When wastewater treatment professionals noticed an increase in clogged pipes, the City of Carlsbad, Calif., decided to do something about it. City officials released the Wipes Clog Pipes video series to educate the community about the problems wipes can cause for infrastructure.
“The goal of our campaign was to inform residents that disposable wipes, even those labeled ‘flushable,’ can cause problems with sewer lines,” said Susanne Bankhead, community relations manager for the City of Carlsbad. “Our hope is that by increasing awareness of the issue, residents will avoid costly damage to their properties and our local sewer system.”
The videos in the series warn the community to “not believe the hype” of using wipes, even those labeled as flushable. They show the differences between toilet paper and wipes and encourage residents to not use wipes, Bankhead said.
“The video series has been a success,” Bankhead said. Since being shared through the city’s social media accounts as well as through advertisements on Facebook and YouTube, at press time the videos had been viewed 5699 times on YouTube, had been shared with the city’s 11,000 followers on Twitter, and had reached more than 20,000 people with 17,100 views, 79 likes, and 19 shares on Facebook.
The videos are the cornerstone for a larger communications campaign launched in the fall. The campaign includes updates to the city’s website such as a Wipes Clog Pipes webpage and a Clog Prevention webpage, newsletter stories, and outreach efforts through social media and traditional channels. Wastewater staff plan to continue spreading the “wipes clog pipes” message through a pilot program of vehicle wraps this spring, Bankhead said.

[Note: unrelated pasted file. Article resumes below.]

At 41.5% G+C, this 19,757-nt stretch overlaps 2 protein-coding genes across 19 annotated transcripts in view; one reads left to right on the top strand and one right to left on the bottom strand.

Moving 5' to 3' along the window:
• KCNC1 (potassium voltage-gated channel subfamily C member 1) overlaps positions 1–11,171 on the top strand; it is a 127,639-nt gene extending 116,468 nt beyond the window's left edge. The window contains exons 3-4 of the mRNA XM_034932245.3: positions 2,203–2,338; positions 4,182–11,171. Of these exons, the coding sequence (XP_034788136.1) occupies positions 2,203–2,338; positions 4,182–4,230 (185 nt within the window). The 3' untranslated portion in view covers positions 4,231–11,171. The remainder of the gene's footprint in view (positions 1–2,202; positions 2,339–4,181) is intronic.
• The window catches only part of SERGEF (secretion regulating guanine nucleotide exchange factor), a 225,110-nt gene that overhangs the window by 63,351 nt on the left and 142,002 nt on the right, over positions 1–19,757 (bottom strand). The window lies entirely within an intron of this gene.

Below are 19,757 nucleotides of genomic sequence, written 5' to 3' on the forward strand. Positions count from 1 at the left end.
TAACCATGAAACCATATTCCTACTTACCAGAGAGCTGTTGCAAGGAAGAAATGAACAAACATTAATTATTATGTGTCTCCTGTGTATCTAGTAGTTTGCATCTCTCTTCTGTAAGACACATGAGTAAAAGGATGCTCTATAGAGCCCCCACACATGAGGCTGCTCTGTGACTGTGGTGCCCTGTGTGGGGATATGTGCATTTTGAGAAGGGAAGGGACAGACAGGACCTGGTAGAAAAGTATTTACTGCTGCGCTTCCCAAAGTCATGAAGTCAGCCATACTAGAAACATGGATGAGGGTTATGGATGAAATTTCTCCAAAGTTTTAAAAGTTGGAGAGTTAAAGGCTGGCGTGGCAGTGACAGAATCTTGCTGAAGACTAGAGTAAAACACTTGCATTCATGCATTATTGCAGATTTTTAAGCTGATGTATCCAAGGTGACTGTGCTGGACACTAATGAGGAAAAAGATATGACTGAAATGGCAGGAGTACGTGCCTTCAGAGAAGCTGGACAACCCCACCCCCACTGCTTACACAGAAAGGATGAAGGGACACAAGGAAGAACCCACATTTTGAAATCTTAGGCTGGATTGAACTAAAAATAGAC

Repairing the wastewater treatment system can cost anywhere from $2000 to $20,000. Removing wipes from these systems can help residents and the city avoid these costs, the website says.
— Jennifer Fulcher, WEF Highlights
WEF Highlights Showcases Flushables Outreach Efforts
As the nondispersibles issue continues to grow, utilities are turning to humor and lighthearted messages to educate the public. In the footsteps of the Singing Sewermen from Thames Water (London), utilities are creating unique and humorous public service announcements (PSAs) and campaigns to educate the public about what can and cannot go down the drain or toilet.
Find WEF Highlights articles featuring these efforts by searching for the keyword FlushablePSA. Have a unique flushable PSA to share? Send it to Jennifer Fulcher, WEF Highlights editor, at firstname.lastname@example.org.